For the generation of children that were born in the 90s it’s easy to forget how the pro basketball players used to dress back in the day. The jerseys were tighter around the stomach, the shorts seemed disgustingly high above the knees and the socks reached almost all the way up the shin. Compared to the current attire of baggier jerseys, athletic shorts that hang at or below the knee, and ankle high black socks, the old uniforms may appear rather, well, goofy. So what happened in-between the late 80s and the early 90s that caused such a dramatic shift in how one dressed to play basketball? The answer lies with five young men that played for the University of Michigan’s basketball team in 1991, who today are known as the Fab Five.
The Fab Five consisted of Chris Webber, Jalen Rose, Juwan Howard, Ray Jackson, and Jimmy King; they are popularly regarded as the best college basketball team of all time. These men were known for how they changed what it meant to look like a basketball player and what it meant to act like a basketball player. Through their innovations of attire and game tactics the Fab Five single handedly changed the look of basketball seemingly overnight.
During the late 80s and early 90s, the attire for basketball hadn’t changed much since the game’s inception in the 1890s; the shorts were still short and the jerseys were still skin tight. Then in 1991, the Fab Five changed everything, and hit the court dressed in baggy shorts, black socks, and with shaven heads. This may not seem like such a big deal now because this is how most professional basketball players dress today, but the reason that basketball players dress this way now is because of how the Fab Five dressed then.
It was an utterly shocking change of attire that was quite literally the complete opposite of how every other basketball team was dressed at the time. Gone were the days of the classic Larry Bird look of feathered hair and high shorts. In came the new generation, clad in uniforms of shaven heads and baggy clothes that spoke not to the individual but to the team as a whole. With the look of the Fab Five also came the style of the Fab Five, and this was something the world of professional basketball may have not been ready for.
Solidifying their status as different by the way they dressed was merely the first step for the Fab Five. They proved that their unity of dress wasn’t just a gimmick. They had inherent talent and skill that proved they were a force to be reckoned with on the court. With this new look of fashion introduced to basketball by the Fab Five also came the inclusion of the Fab Five’s playing style, which is arguably their greatest contribution to the game. This style of play came in the form of street ball tactics which included flashy crossovers, fake outs, trick passes and ally oops that degraded their opponents. Combine that with their reputation for trash talking, on and off the court, it created an almost thug like aura that many attributed to the rise of popular hip-hop music; something the Fab Five embraced. But was this kind of playing style for the betterment of the game?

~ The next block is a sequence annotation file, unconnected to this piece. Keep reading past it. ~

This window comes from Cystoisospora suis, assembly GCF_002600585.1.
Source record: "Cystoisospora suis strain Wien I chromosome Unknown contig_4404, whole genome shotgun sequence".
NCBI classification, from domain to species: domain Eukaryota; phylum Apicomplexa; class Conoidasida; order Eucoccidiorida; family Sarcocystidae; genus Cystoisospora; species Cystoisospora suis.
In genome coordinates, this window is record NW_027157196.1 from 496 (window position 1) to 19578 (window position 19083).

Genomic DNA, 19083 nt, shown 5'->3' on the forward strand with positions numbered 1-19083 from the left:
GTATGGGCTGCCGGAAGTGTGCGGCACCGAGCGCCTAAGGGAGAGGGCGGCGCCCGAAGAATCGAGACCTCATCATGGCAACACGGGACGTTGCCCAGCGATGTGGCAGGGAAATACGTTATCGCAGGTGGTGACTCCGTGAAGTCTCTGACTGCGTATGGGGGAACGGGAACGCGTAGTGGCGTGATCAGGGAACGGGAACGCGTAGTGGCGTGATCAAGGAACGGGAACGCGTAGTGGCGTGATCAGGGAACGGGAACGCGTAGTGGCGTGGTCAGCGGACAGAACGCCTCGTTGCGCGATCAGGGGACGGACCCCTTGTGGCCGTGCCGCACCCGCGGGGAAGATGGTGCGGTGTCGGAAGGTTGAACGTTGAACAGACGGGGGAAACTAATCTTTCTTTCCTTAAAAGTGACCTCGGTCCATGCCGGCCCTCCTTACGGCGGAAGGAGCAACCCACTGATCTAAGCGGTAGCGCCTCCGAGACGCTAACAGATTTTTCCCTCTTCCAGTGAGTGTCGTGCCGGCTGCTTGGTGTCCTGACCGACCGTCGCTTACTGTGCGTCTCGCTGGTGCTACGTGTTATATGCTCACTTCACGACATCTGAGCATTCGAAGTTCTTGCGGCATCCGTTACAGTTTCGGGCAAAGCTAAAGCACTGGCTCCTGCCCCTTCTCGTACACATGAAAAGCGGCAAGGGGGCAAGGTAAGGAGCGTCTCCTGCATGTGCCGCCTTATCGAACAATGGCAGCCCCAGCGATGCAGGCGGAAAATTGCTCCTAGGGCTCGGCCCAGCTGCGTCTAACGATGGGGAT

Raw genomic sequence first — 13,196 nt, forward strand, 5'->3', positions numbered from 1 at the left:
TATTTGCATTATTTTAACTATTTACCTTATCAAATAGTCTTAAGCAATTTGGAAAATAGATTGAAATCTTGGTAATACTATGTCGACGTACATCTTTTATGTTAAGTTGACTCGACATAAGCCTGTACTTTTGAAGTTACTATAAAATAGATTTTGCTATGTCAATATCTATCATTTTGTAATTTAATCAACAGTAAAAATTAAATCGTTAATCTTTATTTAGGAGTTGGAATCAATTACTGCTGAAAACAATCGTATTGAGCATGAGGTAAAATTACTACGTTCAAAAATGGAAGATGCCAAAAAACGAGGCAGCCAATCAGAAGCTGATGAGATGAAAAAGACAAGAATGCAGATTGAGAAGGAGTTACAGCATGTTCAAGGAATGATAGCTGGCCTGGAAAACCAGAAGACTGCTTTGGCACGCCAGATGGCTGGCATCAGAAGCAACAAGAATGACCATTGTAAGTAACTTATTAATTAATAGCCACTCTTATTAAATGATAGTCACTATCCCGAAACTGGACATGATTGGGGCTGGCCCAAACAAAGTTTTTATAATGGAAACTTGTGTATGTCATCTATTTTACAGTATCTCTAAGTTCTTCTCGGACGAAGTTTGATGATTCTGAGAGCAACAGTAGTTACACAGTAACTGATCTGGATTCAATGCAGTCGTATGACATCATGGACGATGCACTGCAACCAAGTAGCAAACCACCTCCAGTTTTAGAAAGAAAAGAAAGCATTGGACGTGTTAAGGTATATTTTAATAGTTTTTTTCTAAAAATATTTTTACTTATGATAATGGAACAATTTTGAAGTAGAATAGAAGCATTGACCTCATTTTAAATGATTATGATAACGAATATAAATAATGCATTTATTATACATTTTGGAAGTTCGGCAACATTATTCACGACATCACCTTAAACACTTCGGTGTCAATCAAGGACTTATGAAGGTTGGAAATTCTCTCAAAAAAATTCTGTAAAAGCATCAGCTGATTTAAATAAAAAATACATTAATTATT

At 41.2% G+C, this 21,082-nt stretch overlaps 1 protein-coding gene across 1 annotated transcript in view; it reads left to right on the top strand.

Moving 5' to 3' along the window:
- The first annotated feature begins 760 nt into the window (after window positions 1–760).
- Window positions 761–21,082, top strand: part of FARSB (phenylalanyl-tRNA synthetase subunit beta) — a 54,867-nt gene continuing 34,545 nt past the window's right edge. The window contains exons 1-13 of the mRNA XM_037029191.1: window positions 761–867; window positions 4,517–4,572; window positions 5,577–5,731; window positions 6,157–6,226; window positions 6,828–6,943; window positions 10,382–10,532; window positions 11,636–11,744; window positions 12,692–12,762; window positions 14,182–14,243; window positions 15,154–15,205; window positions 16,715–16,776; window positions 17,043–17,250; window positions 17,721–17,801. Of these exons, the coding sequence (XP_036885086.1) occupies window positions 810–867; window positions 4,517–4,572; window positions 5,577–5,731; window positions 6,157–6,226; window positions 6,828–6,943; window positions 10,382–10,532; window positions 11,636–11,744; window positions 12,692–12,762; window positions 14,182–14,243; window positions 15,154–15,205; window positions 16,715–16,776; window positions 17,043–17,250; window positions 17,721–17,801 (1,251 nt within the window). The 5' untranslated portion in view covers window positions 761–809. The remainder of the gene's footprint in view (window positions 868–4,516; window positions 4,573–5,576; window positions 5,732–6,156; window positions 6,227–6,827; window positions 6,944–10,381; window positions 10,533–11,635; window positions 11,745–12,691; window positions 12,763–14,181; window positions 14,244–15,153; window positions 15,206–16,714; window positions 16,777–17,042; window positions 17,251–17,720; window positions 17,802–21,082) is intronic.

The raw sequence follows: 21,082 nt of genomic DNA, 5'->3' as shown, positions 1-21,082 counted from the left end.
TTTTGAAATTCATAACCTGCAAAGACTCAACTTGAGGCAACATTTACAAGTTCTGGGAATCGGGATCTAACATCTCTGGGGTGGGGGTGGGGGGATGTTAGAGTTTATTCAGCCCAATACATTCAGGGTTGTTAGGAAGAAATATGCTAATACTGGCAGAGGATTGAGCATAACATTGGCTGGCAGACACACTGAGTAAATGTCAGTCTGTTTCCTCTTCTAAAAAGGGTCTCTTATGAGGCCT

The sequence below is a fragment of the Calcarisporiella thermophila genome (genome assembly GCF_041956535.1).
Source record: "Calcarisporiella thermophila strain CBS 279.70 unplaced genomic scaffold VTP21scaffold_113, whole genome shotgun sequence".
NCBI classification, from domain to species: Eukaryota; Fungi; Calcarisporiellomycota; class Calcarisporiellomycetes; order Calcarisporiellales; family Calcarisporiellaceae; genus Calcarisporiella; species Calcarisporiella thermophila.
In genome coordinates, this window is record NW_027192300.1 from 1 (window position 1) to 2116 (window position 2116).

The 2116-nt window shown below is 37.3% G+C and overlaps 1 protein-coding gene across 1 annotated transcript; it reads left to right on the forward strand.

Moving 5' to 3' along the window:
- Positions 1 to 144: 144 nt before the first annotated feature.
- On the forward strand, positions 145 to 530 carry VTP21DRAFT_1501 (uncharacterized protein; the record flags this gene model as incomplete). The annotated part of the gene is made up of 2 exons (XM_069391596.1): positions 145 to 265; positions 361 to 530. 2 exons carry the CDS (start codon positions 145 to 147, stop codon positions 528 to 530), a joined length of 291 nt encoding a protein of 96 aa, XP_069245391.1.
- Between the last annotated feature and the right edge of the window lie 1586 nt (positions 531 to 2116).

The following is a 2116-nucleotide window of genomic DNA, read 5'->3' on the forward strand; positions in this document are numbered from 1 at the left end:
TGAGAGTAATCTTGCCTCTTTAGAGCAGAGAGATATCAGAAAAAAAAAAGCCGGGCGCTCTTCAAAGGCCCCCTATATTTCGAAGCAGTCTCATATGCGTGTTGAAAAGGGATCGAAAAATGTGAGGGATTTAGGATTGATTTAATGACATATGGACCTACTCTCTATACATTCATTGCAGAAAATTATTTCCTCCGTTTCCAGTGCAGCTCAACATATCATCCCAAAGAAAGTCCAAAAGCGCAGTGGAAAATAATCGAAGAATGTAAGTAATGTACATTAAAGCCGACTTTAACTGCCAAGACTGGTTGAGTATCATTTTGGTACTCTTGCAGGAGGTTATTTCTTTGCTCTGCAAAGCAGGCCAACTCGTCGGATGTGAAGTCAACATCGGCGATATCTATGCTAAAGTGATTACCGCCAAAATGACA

The beauty of the style of the Fab Five is that it introduced a new element to the game of basketball that was seldom ever used, the element of mind games. To the older generation of basketball players and analysts they came off as a bunch of punk kids playing street ball in a professional environment.
For the Fab Five, all the flashy moves and trash talking they did was to seemingly destroy their opponents on a mental level. If they could go on the court and mess around with the opposing team’s state of mind just by saying a few choice words, they had already won the game before tip off. This kind of play style was for the betterment of the game, mainly because it had a lasting impact on who could play the game. This meant you didn’t have to be over six feet tall, or dangerous from beyond the arc, or even an all-star rebounder; as long as you had the ability to disrupt an opponent’s state of mind, you would have a place in basketball.
The legacy of the Fab Five lives on in basketball today. We see it in the uniforms and in the styles of the players. There have been some moments where Fab Five style trash talking may have been taken too far, such as the Reggie Miller and Spike Lee feud during the 1994 NBA playoffs.
The important thing to note is that, for the most part, players will not get upset at each other for these kinds tactics because it has been accepted as part of the game. This is similar to how LeBron James has introduced a whole new level of flopping to the game. He knows it’s wrong, the opponents know it’s wrong and the fans know it’s wrong, but it has simply just become another element of the game. Though I doubt we will see anything as innovative as what the Fab Five had done with a simple change of wardrobe and whole lot of attitude, at least not any time soon.
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